Analysis/Comment
Dr Peter Morici: Uncle Sam’s “F” rated bonds
By Professor Peter Morici
Jan 17, 2013 - 6:17 AM

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President Barack Obama signs letters written by Hinna Zeejah, Grant Fritz, Julia Stokes, and Teja Goode backstage in the Eisenhower Executive Office Building's South Court Auditorium after unveiling new gun control proposals as part of the Administration’s response to the Newtown, Connecticut, shootings, and other tragedies, Jan. 16, 2013. The children wrote to President Obama in the wake of the Newtown tragedy expressing their concerns about gun violence and school safety.
Dr Peter Morici: Uncle Sam’s “F” rated bonds; Were the United States any other country, its bonds would have long ago been downgraded to junk. The national debt is careening out of control, and the underlying economy appears unable to support the taxes necessary to stabilize the amount owed. The political class has sunk into tragic dysfunction, incapable of civil discourse or creative thinking to address these problems. In 2007, the last full year before the financial crisis, the federal deficit was only $161bn but since, spending on health care, social security and other entitlements have exploded—the annual budget gap has exceeded $1tn for five years. Raising everyone’s taxes by 25% would not slice the budget gap in half and prove self-defeating. As in Greece and Spain, recession and unemployment would follow, significantly shrinking the economy and new revenue raised.

Policies to improve access to health care, reduce energy dependence and environmental emissions, and protect Americans from reckless oil rigs, bankers and the like, though noble in the eyes of President Obama, have taken a heavy toll on growth. In the wake of a terrible recession, the economy should be rebounding at a 4 or 5% annual pace, but instead, slogs along at about half that rate. Unemployment remains painfully high and that’s the root cause of the nation’s budget woes—too few Americans working and paying taxes to support their government.Faced with these realities, President Obama pretends they don’t exit. In budget talks with Speaker Boehner he declared the country does not have a spending problem—as if the federal government could indefinitely spend 50% more than it collects in taxes.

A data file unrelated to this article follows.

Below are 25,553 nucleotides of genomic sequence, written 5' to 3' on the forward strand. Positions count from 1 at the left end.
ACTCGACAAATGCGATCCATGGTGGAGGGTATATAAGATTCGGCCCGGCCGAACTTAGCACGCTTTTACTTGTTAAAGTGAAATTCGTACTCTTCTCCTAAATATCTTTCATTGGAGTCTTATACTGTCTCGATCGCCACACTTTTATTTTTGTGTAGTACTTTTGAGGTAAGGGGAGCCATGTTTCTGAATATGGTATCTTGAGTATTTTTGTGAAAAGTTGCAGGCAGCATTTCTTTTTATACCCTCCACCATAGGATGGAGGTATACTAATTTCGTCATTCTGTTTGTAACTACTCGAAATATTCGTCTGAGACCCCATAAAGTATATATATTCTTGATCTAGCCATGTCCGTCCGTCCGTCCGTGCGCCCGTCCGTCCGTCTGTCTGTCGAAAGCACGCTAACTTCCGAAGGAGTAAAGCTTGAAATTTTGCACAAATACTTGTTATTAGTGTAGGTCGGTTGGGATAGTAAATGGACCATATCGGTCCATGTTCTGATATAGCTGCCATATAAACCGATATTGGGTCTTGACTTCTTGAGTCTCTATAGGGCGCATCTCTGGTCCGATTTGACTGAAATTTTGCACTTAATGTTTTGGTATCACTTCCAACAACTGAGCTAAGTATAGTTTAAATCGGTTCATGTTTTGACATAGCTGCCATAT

When industry leaders complain about burdensome regulations impeding investment and growth, his lieutenants exclaim those are necessary and can be managed.  

American businesses do cope—by shipping jobs to China.

Now, the President wants to raise the debt ceiling without negotiating a plan with Congressional Republicans to bring federal deficits under control.

Past GOP (Grand Old Party  - - Republican Party) efforts to curb spending by shutting down the government have ended badly, and the President will likely get his way.  Then Fitch and Moody’s will join Standard and Poor’s in stripping US bonds of their triple-A rating, but don’t expect any more than an indignant response from President Obama.

The dollar is the global currency, and the Federal Reserve can print dollars if no one wants to buy new Treasury securities to pay off maturing bonds and finance new spending.

Nevertheless, US Treasuries are risky investments.

Internationally, interest-bearing Treasuries function much the same as currency—sitting in bank vaults, they back up deposits, serve as collateral for loans and derivatives, and are accepted as payment for goods and debts.

However, whether as Treasuries or currency, too many dollars in circulation will instigate inflation when the global economy picks up steam.

Just the fear of inflation causes investors to demand higher interest rates on virtually all dollar-denominated bonds issued by government agencies, banks and corporations.

As Washington continues to spend and borrow, the Treasury will have to offer higher rates on new 10- and 20-year bonds, making comparable securities issued in 2013 and earlier worth less in the resale market.
 
That interest rate risk makes long-term US Treasury securities lousy investments—they have no place in most retirement portfolios.

For rating agencies, Washington’s monopoly on printing dollars makes difficult assigning a conventional rating between AAA and D on its bonds. Those can’t default but investors’ capital is still at risk.

Perhaps a special grade: “F” - flee now before you get stuck.

Peter Morici,

Professor, Robert H. Smith School of Business, University of Maryland,

College Park, MD 20742-1815,

703 549 4338 Phone

703 618 4338 Cell Phone

pmorici@rhsmith.umd.edu

http://www.smith.umd.edu/lbpp/faculty/morici.html

http://www.smith.umd.edu/faculty/pmorici/cv_pmorici.htm

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